Why I bought it
I read an article Rushkoff published (on CNN) entitled Are Jobs Obsolete and immediately thought anyone who is willing to ask a question that challenges the very assumptions underlying our problems is worth investigating. Here the excerpt that got my attention:
I am afraid to even ask this, but since when is unemployment really a problem? I understand we all want paychecks -- or at least money. We want food, shelter, clothing, and all the things that money buys us. But do we all really want jobs?
How it connects to the public sector
A number of Rushkoff's arguments resonate with my experience in the public sector; and while I won't get into each one, Rushkoff's second chapter hit particularly close to home. In Live in Person, he argues that:
Digital networks are decentralized technologies. They work from far away, exchanging intimacy for distance. This makes them terrifically suitable for long-distance communication and activities, but rather awful for engaging with what - or who - is right in front of us. By using dislocating technology for local connection, we lose our sense of place, as well as our home field advantage.I can't even count how many times have I've been sitting in "important" meetings only to find my colleagues praying to their blackberry and otherwise ignoring what is directly in front of them: me, others, the issue at hand, and even the solution to the day's problem.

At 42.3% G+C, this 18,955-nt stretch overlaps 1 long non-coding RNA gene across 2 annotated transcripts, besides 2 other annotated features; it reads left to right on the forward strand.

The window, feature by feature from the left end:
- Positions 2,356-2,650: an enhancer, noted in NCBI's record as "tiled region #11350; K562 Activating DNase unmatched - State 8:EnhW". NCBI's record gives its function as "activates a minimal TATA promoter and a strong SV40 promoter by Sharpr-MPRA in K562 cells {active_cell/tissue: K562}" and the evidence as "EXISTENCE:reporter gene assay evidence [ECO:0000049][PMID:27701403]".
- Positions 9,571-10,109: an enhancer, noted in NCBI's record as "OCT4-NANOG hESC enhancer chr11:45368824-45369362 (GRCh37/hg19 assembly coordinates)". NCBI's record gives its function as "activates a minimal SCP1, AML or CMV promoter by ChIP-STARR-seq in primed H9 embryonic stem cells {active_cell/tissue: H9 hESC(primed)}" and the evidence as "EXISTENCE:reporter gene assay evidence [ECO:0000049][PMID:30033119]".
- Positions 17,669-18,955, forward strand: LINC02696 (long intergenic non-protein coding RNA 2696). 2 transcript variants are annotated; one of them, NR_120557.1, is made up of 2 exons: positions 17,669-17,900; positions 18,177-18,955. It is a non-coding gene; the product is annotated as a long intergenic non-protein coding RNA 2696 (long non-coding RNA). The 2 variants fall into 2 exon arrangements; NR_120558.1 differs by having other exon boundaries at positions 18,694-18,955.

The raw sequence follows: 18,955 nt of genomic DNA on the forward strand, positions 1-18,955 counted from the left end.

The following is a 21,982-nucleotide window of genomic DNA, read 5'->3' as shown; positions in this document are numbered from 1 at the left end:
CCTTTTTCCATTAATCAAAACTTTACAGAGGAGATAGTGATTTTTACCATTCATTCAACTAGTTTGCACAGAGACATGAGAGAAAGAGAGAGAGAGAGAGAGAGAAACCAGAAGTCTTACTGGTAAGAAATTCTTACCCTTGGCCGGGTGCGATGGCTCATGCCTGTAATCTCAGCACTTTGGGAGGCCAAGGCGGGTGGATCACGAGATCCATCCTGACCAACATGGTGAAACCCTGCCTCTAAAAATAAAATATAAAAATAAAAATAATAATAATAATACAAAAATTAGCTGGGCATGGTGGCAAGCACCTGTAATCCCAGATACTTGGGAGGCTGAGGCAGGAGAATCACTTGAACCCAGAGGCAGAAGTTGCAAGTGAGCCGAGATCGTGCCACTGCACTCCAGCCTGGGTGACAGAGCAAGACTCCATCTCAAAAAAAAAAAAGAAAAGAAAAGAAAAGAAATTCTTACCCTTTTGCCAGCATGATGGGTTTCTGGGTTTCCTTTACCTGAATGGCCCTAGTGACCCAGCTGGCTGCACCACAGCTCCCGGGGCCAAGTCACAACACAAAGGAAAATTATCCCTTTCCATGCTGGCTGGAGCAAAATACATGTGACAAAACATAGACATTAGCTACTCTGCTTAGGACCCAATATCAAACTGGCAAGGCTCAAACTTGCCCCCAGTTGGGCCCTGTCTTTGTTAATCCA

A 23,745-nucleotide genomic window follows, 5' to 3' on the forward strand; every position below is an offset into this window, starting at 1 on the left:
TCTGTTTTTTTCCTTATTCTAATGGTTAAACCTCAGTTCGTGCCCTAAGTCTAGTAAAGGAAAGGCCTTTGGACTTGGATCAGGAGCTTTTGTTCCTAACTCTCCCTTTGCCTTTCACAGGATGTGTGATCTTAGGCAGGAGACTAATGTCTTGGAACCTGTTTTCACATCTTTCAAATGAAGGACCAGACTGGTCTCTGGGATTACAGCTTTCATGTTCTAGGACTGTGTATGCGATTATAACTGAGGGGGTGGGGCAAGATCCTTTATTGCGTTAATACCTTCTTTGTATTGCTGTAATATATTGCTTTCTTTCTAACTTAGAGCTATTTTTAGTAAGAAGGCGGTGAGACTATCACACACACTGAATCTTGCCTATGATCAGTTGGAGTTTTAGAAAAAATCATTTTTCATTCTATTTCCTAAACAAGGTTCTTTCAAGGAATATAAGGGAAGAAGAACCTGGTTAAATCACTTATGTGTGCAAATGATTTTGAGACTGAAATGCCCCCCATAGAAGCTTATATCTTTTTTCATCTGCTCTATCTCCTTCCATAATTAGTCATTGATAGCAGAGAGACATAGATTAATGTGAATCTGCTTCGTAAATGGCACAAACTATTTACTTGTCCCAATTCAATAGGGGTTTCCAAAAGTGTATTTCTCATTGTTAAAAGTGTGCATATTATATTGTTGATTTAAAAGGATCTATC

That said, I have to admit that I've been both a perpetrator and victim, I've both ignored and been ignored. It's become a part of the culture, but according to Rushkoff, it doesn't have to be.
What you will get out of reading it
At its core the book is about the need to think critically about what is happening around you and making willful choices about the roles we all play; and while the book uses the specific example of programming, the same philosophy (as I have written previously) applies to the public sector.
If you are looking for a wake up call in the digital era, this may be it.